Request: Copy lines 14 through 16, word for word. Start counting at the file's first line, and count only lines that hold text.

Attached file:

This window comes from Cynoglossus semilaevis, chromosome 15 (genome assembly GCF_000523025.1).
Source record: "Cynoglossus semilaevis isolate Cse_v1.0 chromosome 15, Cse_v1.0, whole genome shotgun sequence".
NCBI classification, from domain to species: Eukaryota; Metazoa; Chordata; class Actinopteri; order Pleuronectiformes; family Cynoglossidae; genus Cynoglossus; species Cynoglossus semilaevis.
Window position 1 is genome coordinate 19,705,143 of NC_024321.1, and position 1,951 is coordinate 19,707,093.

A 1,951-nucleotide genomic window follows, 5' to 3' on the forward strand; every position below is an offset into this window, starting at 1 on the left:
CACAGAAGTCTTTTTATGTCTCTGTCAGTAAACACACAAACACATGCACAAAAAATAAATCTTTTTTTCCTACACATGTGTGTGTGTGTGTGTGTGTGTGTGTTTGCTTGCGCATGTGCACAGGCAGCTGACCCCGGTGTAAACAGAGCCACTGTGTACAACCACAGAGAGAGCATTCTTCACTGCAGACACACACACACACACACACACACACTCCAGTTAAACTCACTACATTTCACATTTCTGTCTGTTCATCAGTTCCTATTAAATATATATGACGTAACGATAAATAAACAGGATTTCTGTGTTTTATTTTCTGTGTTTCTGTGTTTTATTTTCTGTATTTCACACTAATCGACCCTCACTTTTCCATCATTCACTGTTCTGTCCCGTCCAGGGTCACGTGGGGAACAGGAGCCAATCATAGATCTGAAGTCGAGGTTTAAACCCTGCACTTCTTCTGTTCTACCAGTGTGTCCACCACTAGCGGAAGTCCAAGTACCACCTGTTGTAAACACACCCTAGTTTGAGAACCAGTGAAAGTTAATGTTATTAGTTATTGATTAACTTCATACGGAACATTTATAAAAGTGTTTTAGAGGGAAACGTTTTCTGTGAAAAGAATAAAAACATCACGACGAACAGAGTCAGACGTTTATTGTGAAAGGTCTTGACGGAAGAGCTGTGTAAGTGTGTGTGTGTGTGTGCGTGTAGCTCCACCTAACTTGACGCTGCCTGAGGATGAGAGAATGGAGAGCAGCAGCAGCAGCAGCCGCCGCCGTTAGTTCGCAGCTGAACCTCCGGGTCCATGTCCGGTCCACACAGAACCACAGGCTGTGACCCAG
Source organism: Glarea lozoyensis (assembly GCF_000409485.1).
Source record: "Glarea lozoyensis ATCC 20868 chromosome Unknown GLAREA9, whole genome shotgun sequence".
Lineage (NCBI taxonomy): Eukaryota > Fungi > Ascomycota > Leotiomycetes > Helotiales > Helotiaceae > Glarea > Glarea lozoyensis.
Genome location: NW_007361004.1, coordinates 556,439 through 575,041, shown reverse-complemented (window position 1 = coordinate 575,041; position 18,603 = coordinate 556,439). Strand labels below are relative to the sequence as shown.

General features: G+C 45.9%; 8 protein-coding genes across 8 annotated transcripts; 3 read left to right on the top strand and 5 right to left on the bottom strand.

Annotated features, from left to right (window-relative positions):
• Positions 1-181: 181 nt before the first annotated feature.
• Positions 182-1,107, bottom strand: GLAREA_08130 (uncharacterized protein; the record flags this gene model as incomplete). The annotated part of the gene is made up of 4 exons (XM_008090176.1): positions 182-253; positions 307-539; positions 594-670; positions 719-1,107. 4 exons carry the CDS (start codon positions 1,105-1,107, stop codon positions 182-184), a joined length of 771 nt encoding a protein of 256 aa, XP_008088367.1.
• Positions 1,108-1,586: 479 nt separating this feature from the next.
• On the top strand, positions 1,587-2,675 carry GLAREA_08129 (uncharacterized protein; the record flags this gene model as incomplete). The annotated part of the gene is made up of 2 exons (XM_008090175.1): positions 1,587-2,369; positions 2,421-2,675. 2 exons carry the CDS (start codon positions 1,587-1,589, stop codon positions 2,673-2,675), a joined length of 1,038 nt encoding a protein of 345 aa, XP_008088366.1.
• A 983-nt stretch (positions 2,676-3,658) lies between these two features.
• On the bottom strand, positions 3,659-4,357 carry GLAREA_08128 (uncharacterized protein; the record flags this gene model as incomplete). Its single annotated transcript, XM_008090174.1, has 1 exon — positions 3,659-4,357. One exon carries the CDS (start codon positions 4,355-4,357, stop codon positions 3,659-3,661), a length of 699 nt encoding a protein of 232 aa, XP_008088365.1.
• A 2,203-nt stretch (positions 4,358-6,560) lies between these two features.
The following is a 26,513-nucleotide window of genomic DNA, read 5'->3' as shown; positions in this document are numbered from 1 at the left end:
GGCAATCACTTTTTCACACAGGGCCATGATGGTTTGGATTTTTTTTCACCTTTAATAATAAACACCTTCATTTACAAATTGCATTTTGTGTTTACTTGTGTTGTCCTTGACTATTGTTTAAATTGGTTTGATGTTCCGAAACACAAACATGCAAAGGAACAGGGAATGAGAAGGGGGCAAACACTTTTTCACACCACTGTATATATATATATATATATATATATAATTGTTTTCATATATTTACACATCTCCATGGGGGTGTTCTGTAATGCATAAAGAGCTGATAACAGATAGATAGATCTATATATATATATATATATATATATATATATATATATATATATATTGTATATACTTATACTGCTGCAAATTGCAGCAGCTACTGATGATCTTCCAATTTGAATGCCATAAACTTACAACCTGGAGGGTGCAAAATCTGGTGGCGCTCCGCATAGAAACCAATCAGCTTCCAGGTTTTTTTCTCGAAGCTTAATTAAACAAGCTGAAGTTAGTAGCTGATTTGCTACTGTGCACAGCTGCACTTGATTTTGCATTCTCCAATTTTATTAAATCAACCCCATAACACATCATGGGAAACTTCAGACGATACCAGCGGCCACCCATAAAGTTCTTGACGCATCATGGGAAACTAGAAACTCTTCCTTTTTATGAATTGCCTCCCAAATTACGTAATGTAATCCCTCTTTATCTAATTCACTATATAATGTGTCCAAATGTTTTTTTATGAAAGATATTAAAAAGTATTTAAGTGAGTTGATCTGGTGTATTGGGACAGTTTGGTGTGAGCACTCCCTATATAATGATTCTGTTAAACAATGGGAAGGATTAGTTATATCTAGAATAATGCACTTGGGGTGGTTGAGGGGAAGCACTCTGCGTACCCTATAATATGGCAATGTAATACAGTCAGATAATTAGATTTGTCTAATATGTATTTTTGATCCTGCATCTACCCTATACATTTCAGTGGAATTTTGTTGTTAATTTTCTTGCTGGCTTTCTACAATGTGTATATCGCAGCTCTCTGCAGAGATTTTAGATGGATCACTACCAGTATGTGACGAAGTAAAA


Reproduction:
• Positions 182-1,107, bottom strand: GLAREA_08130 (uncharacterized protein; the record flags this gene model as incomplete). The annotated part of the gene is made up of 4 exons (XM_008090176.1): positions 182-253; positions 307-539; positions 594-670; positions 719-1,107. 4 exons carry the CDS (start codon positions 1,105-1,107, stop codon positions 182-184), a joined length of 771 nt encoding a protein of 256 aa, XP_008088367.1.
• Positions 1,108-1,586: 479 nt separating this feature from the next.
• On the top strand, positions 1,587-2,675 carry GLAREA_08129 (uncharacterized protein; the record flags this gene model as incomplete). The annotated part of the gene is made up of 2 exons (XM_008090175.1): positions 1,587-2,369; positions 2,421-2,675. 2 exons carry the CDS (start codon positions 1,587-1,589, stop codon positions 2,673-2,675), a joined length of 1,038 nt encoding a protein of 345 aa, XP_008088366.1.